Again, following on from my previous posts about Key Lookups, I wanted to dispel a myth that I see used in production systems everywhere… that single column indexes are useful. In the majority of cases they just plain aren’t. Get used to it.
Think of it this way… unless you are avidly querying a table in order to return just one column (or the clustered key of course) and using just that one column in your WHERE clause, then a single column index is not for you.
This is back to the point about Key Lookups… if you are wanting to use your single column index to return any other column from your table then this index will use a Key Lookup. This may not be too bad if you are always doing singleton lookups, but if you want to return even a small set of data then SQL will, in all likelihood, ignore your index entirely.
So here’s a quick piece of test code that we can use:
if object_id('tempDB..#lookup') is not null drop table #lookup
create table #lookup
id int identity primary key clustered,
insert into #lookup
select top 10000 firstName, lastName, AddressLine1, city, PostalCode
from AdventureWorks2012.person.address a
join AdventureWorks2012.person.person p
on a.AddressID = p.BusinessEntityID
create nonclustered index ix_tempLookup on #lookup(lastName)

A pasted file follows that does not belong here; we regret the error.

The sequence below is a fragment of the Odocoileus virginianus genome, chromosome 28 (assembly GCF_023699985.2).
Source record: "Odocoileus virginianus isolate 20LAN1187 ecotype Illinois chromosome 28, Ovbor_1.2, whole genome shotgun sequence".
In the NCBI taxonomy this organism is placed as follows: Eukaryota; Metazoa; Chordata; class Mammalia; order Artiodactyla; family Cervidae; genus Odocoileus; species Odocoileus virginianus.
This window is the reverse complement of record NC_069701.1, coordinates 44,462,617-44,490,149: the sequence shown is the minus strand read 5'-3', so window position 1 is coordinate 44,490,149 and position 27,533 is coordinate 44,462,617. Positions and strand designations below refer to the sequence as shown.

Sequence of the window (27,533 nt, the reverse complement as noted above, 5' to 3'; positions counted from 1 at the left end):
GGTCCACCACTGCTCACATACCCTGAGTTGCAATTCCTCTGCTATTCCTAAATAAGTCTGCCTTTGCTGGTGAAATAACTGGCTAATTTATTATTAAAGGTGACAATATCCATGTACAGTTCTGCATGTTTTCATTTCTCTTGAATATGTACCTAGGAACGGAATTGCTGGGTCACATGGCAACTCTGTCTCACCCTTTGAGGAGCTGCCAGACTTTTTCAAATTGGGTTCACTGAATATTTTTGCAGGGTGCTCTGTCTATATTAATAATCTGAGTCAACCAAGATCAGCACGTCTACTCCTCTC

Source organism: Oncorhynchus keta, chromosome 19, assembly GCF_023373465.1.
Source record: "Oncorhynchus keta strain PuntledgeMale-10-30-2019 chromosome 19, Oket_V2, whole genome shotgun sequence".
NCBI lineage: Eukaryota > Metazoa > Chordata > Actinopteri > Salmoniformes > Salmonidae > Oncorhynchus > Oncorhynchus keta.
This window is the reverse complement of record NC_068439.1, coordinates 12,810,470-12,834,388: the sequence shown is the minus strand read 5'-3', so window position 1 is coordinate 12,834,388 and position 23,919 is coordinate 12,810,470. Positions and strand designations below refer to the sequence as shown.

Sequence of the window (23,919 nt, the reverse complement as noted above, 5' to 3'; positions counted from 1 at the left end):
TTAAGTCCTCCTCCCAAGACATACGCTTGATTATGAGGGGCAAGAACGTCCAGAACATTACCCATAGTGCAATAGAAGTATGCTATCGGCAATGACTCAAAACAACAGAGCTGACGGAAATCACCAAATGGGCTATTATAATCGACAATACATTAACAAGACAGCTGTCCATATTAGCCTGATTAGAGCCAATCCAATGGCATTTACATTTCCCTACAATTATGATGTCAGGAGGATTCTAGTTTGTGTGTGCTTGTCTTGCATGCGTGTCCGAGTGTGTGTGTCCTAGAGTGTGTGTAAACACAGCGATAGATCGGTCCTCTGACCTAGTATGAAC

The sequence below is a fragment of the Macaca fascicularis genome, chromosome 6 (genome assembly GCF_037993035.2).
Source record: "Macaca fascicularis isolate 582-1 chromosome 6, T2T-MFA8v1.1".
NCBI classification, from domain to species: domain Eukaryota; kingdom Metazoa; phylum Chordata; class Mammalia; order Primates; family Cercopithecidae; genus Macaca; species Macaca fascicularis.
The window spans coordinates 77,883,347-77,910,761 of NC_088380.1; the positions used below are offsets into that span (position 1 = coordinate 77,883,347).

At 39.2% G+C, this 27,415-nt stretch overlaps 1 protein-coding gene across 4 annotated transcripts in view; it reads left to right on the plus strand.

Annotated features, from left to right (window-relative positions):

In this table I have 1 record with the lastName of “Newman”, so let’s look it up alongside the firstName:
select lastName, firstName
where lastName = 'Newman'
This is as we would expect… it used our index.
Now let’s pull out just 1% of the data (100 records) in the table… still a VERY small amount:
update top (99) #lookup
set firstName = 'Belinda',
lastName = 'Newman'
where lastName != 'Newman'
update statistics #lookup
SQL switched to a full table scan? For just 1% of the records? That’s because it decided that a Key Lookup would be too expensive and therefore it simply refuses to perform one.
The actual tipping point for SQL Server was, in this case, just 29 records!!! That’s less than 0.3% of the table.
Therefore unless you are returning just 1 column all the time, or returning a VERY small dataset (fractions of a %), then your single column index is likely useless and just taking up space, resource, and IO. Be very careful when you create them.